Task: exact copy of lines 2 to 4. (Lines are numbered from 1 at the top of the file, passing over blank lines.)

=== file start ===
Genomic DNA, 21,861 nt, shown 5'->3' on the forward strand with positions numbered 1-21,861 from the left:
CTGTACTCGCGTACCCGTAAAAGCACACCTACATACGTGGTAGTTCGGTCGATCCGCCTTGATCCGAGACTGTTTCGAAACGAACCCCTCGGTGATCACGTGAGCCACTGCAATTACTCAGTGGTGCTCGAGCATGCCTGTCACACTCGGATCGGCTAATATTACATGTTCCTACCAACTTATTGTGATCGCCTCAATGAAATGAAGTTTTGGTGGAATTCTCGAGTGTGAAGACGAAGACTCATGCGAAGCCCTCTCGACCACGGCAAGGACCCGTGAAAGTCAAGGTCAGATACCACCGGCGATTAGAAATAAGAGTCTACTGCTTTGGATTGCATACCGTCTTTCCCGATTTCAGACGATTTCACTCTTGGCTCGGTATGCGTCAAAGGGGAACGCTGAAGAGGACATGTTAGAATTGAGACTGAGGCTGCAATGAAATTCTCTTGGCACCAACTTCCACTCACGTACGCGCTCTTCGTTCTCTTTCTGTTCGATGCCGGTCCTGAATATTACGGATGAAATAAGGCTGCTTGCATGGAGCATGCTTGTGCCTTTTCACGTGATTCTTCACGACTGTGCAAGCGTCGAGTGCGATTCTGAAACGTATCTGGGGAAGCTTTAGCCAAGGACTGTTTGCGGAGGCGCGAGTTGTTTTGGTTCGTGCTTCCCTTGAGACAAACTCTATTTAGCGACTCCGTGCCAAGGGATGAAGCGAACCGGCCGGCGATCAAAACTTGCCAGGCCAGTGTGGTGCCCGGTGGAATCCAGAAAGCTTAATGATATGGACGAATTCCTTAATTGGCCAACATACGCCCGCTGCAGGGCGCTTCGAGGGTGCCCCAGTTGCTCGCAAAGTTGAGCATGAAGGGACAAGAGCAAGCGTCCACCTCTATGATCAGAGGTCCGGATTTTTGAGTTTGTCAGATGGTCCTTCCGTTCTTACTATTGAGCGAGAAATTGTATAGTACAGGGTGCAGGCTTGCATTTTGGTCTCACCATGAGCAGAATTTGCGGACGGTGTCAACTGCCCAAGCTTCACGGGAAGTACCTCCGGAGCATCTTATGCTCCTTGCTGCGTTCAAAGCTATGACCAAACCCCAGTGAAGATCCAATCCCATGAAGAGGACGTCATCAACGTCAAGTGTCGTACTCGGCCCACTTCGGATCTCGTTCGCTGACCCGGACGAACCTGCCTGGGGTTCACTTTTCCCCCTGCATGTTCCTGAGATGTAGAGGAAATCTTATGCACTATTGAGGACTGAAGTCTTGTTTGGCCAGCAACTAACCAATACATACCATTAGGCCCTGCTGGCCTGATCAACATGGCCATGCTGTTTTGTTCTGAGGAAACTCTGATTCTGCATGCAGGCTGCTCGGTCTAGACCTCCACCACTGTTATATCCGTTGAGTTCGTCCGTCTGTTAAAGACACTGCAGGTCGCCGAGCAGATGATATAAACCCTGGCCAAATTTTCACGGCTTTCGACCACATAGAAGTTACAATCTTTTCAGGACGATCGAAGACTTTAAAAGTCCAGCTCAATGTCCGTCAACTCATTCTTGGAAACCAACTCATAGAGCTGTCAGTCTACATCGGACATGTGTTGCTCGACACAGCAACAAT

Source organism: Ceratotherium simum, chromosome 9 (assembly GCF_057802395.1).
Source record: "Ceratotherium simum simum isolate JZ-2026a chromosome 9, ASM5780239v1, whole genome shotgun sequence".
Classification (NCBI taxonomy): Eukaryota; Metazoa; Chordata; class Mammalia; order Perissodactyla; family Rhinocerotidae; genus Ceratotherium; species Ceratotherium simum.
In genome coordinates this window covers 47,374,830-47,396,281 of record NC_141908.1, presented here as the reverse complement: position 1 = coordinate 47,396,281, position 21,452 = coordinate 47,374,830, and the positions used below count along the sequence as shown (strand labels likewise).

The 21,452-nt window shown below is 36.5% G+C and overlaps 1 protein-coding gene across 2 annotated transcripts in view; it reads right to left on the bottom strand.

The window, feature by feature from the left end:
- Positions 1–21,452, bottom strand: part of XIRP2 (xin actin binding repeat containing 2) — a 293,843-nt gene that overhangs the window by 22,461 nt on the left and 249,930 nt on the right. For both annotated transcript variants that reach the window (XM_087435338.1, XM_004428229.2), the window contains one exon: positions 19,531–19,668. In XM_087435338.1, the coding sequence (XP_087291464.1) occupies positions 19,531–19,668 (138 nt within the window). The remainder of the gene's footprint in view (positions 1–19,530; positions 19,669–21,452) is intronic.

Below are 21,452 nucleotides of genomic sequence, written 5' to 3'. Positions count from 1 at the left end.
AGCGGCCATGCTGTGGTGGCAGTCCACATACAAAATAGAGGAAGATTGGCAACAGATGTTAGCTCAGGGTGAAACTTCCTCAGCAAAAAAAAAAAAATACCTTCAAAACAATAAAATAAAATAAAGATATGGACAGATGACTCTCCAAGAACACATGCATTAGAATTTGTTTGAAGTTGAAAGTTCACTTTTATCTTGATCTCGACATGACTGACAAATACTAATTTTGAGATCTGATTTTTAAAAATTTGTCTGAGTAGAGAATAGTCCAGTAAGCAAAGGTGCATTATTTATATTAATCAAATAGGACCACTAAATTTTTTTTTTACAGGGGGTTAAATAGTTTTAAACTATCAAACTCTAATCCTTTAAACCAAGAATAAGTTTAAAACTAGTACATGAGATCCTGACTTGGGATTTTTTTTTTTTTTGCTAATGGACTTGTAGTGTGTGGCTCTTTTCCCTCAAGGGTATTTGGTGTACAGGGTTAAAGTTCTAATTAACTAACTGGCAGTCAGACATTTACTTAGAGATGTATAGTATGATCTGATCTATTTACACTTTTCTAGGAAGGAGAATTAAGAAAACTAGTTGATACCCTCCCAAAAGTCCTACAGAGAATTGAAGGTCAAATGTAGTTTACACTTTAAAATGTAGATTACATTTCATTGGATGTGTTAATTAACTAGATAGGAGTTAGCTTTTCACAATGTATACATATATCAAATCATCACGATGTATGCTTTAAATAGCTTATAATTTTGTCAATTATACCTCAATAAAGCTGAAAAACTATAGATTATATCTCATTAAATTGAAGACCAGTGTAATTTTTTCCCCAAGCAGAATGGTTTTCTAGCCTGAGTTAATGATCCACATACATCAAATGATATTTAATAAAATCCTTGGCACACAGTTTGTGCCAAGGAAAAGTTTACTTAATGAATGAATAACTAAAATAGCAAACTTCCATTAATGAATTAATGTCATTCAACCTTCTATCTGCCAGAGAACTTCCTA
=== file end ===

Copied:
CTGTACTCGCGTACCCGTAAAAGCACACCTACATACGTGGTAGTTCGGTCGATCCGCCTTGATCCGAGACTGTTTCGAAACGAACCCCTCGGTGATCACGTGAGCCACTGCAATTACTCAGTGGTGCTCGAGCATGCCTGTCACACTCGGATCGGCTAATATTACATGTTCCTACCAACTTATTGTGATCGCCTCAATGAAATGAAGTTTTGGTGGAATTCTCGAGTGTGAAGACGAAGACTCATGCGAAGCCCTCTCGACCACGGCAAGGACCCGTGAAAGTCAAGGTCAGATACCACCGGCGATTAGAAATAAGAGTCTACTGCTTTGGATTGCATACCGTCTTTCCCGATTTCAGACGATTTCACTCTTGGCTCGGTATGCGTCAAAGGGGAACGCTGAAGAGGACATGTTAGAATTGAGACTGAGGCTGCAATGAAATTCTCTTGGCACCAACTTCCACTCACGTACGCGCTCTTCGTTCTCTTTCTGTTCGATGCCGGTCCTGAATATTACGGATGAAATAAGGCTGCTTGCATGGAGCATGCTTGTGCCTTTTCACGTGATTCTTCACGACTGTGCAAGCGTCGAGTGCGATTCTGAAACGTATCTGGGGAAGCTTTAGCCAAGGACTGTTTGCGGAGGCGCGAGTTGTTTTGGTTCGTGCTTCCCTTGAGACAAACTCTATTTAGCGACTCCGTGCCAAGGGATGAAGCGAACCGGCCGGCGATCAAAACTTGCCAGGCCAGTGTGGTGCCCGGTGGAATCCAGAAAGCTTAATGATATGGACGAATTCCTTAATTGGCCAACATACGCCCGCTGCAGGGCGCTTCGAGGGTGCCCCAGTTGCTCGCAAAGTTGAGCATGAAGGGACAAGAGCAAGCGTCCACCTCTATGATCAGAGGTCCGGATTTTTGAGTTTGTCAGATGGTCCTTCCGTTCTTACTATTGAGCGAGAAATTGTATAGTACAGGGTGCAGGCTTGCATTTTGGTCTCACCATGAGCAGAATTTGCGGACGGTGTCAACTGCCCAAGCTTCACGGGAAGTACCTCCGGAGCATCTTATGCTCCTTGCTGCGTTCAAAGCTATGACCAAACCCCAGTGAAGATCCAATCCCATGAAGAGGACGTCATCAACGTCAAGTGTCGTACTCGGCCCACTTCGGATCTCGTTCGCTGACCCGGACGAACCTGCCTGGGGTTCACTTTTCCCCCTGCATGTTCCTGAGATGTAGAGGAAATCTTATGCACTATTGAGGACTGAAGTCTTGTTTGGCCAGCAACTAACCAATACATACCATTAGGCCCTGCTGGCCTGATCAACATGGCCATGCTGTTTTGTTCTGAGGAAACTCTGATTCTGCATGCAGGCTGCTCGGTCTAGACCTCCACCACTGTTATATCCGTTGAGTTCGTCCGTCTGTTAAAGACACTGCAGGTCGCCGAGCAGATGATATAAACCCTGGCCAAATTTTCACGGCTTTCGACCACATAGAAGTTACAATCTTTTCAGGACGATCGAAGACTTTAAAAGTCCAGCTCAATGTCCGTCAACTCATTCTTGGAAACCAACTCATAGAGCTGTCAGTCTACATCGGACATGTGTTGCTCGACACAGCAACAAT

Source organism: Ceratotherium simum, chromosome 9 (assembly GCF_057802395.1).
Source record: "Ceratotherium simum simum isolate JZ-2026a chromosome 9, ASM5780239v1, whole genome shotgun sequence".